Manny Malhotra takes the shortest shifts in the NHL

Few seem to understand the value that Manny Malhotra brings to the Canucks. The Vancouver Sun’s own Fan Attic, for instance, recently argued that Malhotra is paid too much for his role as a fourth-line centre, noting his lack of point production, his minus-6 plus/minus, and his lack of hits.

Unfortunately, this fails to really account for what Malhotra contributes to the Canucks. He is certainly being paid more than the average fourth-line centre, but this is because he isn’t an average fourth-line centre. The way that he is used on the ice is essentially unprecedented in the NHL and is a key reason the Canucks are successful as a team.

It is certainly true that Malhotra has not provided much in the way of offense. It’s also true that his minus-6 rating is the lowest on the team. What’s missing is context.

Malhotra starts the vast majority of his shifts in the defensive zone, more than any other player in the NHL. He has started in the offensive zone just 55 times this season at even-strength, which is just over once per game. In comparison, he has started in the defensive zone 349 times at even-strength. This is basically unheard of. Add in his role on the penalty kill, where he leads all Canucks forwards in icetime, and you have a guy who doesn’t see the offensive zone very often.

“A big part of my role is just taking those defensive zone draws and being solid in the d-zone whenever those opportunities are there, a lot of PK time too,” Malhotra said. “So obviously we’re starting in our own end, but it’s a welcome challenge, I enjoy it.”

Malhotra is committed to his role, and he knows the parameters of it as well, which is why his average shift length is just 35 seconds. Among players who have played in at least 10 games, that’s the shortest average shift length in the NHL. When Malhotra is on the ice, his job is simple: gain possession of the puck in the defensive zone, usually by winning a faceoff, get the puck out, then get off the ice. His job is not to transition the puck into the offensive zone and create scoring chances.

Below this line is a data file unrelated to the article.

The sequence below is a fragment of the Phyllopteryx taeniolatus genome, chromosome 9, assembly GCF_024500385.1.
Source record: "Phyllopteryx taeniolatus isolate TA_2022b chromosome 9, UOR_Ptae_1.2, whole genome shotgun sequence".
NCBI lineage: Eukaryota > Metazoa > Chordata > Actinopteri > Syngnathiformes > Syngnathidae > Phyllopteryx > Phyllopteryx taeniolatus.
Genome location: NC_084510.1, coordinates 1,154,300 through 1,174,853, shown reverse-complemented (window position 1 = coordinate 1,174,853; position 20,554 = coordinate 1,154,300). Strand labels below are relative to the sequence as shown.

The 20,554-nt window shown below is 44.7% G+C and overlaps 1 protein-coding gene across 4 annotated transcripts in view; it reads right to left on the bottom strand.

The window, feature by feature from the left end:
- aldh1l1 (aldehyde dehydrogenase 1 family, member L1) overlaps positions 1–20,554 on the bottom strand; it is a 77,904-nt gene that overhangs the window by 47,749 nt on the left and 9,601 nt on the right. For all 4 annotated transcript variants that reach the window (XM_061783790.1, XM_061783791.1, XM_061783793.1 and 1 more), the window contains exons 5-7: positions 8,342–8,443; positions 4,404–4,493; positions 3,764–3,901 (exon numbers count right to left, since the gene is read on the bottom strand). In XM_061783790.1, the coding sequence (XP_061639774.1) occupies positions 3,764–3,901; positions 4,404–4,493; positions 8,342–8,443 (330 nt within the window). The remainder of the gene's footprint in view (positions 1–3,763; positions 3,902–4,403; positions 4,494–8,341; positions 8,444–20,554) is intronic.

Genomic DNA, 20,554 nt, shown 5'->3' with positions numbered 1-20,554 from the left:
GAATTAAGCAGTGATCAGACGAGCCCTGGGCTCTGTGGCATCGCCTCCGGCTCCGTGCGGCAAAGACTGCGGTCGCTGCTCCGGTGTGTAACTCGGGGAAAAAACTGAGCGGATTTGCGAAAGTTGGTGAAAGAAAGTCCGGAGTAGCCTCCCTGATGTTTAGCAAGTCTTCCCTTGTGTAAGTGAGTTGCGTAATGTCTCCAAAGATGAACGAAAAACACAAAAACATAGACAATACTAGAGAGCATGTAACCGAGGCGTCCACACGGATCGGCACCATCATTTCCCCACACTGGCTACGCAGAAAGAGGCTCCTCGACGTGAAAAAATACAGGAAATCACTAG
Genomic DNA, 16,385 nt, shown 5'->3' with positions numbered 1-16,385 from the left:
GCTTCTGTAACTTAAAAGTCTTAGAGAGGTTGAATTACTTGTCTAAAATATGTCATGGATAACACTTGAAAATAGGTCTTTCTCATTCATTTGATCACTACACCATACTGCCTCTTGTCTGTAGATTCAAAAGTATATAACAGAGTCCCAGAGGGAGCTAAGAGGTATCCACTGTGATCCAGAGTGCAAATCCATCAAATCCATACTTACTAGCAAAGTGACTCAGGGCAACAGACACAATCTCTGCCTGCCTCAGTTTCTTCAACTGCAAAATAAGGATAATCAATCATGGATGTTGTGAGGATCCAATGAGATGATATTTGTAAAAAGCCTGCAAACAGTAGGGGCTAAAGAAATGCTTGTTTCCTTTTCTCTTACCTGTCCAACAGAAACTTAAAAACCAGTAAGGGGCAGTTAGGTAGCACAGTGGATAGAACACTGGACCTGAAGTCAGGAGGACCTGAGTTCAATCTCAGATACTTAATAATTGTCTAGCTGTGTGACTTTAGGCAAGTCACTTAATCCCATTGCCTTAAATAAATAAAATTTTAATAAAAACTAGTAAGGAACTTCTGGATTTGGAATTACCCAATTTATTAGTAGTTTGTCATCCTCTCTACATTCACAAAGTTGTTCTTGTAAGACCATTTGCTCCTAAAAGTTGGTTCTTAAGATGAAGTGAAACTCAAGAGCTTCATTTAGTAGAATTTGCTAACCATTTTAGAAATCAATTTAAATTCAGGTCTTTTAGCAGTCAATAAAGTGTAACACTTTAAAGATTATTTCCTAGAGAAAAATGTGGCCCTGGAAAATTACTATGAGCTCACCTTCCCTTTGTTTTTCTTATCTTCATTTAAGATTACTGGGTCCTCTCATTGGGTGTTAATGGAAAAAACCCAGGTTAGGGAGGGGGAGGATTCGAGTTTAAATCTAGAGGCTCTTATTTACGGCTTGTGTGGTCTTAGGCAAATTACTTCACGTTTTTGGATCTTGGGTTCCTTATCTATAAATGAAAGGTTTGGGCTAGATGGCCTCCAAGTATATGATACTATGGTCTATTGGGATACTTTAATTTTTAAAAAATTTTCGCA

Because he starts more often in the defensive zone and takes shorter shifts than any other player in the league, he has one of the toughest jobs in the NHL. It’s an important challenge.

The Canucks have the luxury of making their fourth line their checking line and employing not one, but two checking line centres. Both Malhotra and Maxim Lapierre, who has similar though less extreme zone starts and shift lengths, are capable of being third-line centres, but they are more useful on the fourth line.

With the emergence of Hodgson as a scoring threat, the Canucks are able to ice three scoring lines, rather than the more typical two. With Malhotra relied upon for the bulk of the defensive zone faceoffs and shifts, the other three lines start more frequently in the neutral or offensive zone. The biggest beneficiaries of this are the Sedins and Burrows, who start more often in the offensive zone than any other players in the league, but there’s a trickle-up effect to all three scoring lines.

I have called this enabling. Malhotra enables the rest of the team to focus more on offence than defence. His short shifts allow the rest of the team to get on the ice more often in the offensive zone.

As a whole, the Canucks take shorter shifts than all other teams in the NHL save the St. Louis Blues, and it’s mainly because of these well-defined roles. The fourth line takes the defensive zone shifts then gets off the ice. The Sedin line takes the offensive zone shifts then gets off the ice, while the Kesler line takes whatever offensive zone shifts are remaining as well as a share of the defensive zone duties. Hodgson’s line starts mainly in the neutral zone, protected from defensive zone duty by the fourth line, but not as offensively explosive as the top-two lines. Each line, once they’ve done their job, gets off the ice as soon as possible.

This focus on short shifts is one of the reasons the Canucks are able to play such an up-tempo style of hockey as they constantly attempt to roll their lines and get fresh legs on the ice, but it may have its downside. The Canucks’ struggles in the second period are well known and it makes me wonder if the longer change combined with the shorter shift lengths leads to trouble.